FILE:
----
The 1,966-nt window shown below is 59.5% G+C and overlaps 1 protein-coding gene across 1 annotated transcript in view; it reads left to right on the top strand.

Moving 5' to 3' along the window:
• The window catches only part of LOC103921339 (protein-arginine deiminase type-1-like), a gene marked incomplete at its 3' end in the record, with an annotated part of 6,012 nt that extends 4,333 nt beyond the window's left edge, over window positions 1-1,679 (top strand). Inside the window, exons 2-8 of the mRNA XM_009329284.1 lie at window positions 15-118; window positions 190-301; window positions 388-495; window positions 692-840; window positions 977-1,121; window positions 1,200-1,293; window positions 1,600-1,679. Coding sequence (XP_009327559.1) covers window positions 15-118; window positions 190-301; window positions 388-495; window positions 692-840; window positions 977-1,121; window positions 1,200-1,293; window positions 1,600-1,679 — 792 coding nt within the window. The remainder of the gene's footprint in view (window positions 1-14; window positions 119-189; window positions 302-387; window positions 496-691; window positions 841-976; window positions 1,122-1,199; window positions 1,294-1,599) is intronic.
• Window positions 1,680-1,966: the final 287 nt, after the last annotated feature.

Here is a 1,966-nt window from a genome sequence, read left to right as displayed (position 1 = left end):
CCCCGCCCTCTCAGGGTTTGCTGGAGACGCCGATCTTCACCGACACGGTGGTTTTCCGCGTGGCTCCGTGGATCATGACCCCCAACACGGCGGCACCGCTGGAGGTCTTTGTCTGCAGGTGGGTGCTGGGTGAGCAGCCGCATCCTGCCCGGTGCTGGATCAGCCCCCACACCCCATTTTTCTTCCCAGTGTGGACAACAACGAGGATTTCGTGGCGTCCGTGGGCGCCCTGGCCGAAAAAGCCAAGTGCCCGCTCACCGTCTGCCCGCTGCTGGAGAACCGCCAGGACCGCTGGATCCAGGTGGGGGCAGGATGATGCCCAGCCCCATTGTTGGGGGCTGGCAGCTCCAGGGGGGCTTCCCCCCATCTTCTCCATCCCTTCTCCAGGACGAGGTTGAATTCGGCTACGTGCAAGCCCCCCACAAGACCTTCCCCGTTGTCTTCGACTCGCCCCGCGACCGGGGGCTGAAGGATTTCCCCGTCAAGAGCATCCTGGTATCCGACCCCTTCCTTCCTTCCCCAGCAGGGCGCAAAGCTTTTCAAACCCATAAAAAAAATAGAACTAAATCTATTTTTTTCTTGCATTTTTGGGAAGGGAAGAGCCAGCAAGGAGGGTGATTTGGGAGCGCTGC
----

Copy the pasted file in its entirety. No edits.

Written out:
The 1,966-nt window shown below is 59.5% G+C and overlaps 1 protein-coding gene across 1 annotated transcript in view; it reads left to right on the top strand.

Moving 5' to 3' along the window:
• The window catches only part of LOC103921339 (protein-arginine deiminase type-1-like), a gene marked incomplete at its 3' end in the record, with an annotated part of 6,012 nt that extends 4,333 nt beyond the window's left edge, over window positions 1-1,679 (top strand). Inside the window, exons 2-8 of the mRNA XM_009329284.1 lie at window positions 15-118; window positions 190-301; window positions 388-495; window positions 692-840; window positions 977-1,121; window positions 1,200-1,293; window positions 1,600-1,679. Coding sequence (XP_009327559.1) covers window positions 15-118; window positions 190-301; window positions 388-495; window positions 692-840; window positions 977-1,121; window positions 1,200-1,293; window positions 1,600-1,679 — 792 coding nt within the window. The remainder of the gene's footprint in view (window positions 1-14; window positions 119-189; window positions 302-387; window positions 496-691; window positions 841-976; window positions 1,122-1,199; window positions 1,294-1,599) is intronic.
• Window positions 1,680-1,966: the final 287 nt, after the last annotated feature.

Here is a 1,966-nt window from a genome sequence, read left to right as displayed (position 1 = left end):
CCCCGCCCTCTCAGGGTTTGCTGGAGACGCCGATCTTCACCGACACGGTGGTTTTCCGCGTGGCTCCGTGGATCATGACCCCCAACACGGCGGCACCGCTGGAGGTCTTTGTCTGCAGGTGGGTGCTGGGTGAGCAGCCGCATCCTGCCCGGTGCTGGATCAGCCCCCACACCCCATTTTTCTTCCCAGTGTGGACAACAACGAGGATTTCGTGGCGTCCGTGGGCGCCCTGGCCGAAAAAGCCAAGTGCCCGCTCACCGTCTGCCCGCTGCTGGAGAACCGCCAGGACCGCTGGATCCAGGTGGGGGCAGGATGATGCCCAGCCCCATTGTTGGGGGCTGGCAGCTCCAGGGGGGCTTCCCCCCATCTTCTCCATCCCTTCTCCAGGACGAGGTTGAATTCGGCTACGTGCAAGCCCCCCACAAGACCTTCCCCGTTGTCTTCGACTCGCCCCGCGACCGGGGGCTGAAGGATTTCCCCGTCAAGAGCATCCTGGTATCCGACCCCTTCCTTCCTTCCCCAGCAGGGCGCAAAGCTTTTCAAACCCATAAAAAAAATAGAACTAAATCTATTTTTTTCTTGCATTTTTGGGAAGGGAAGAGCCAGCAAGGAGGGTGATTTGGGAGCGCTGC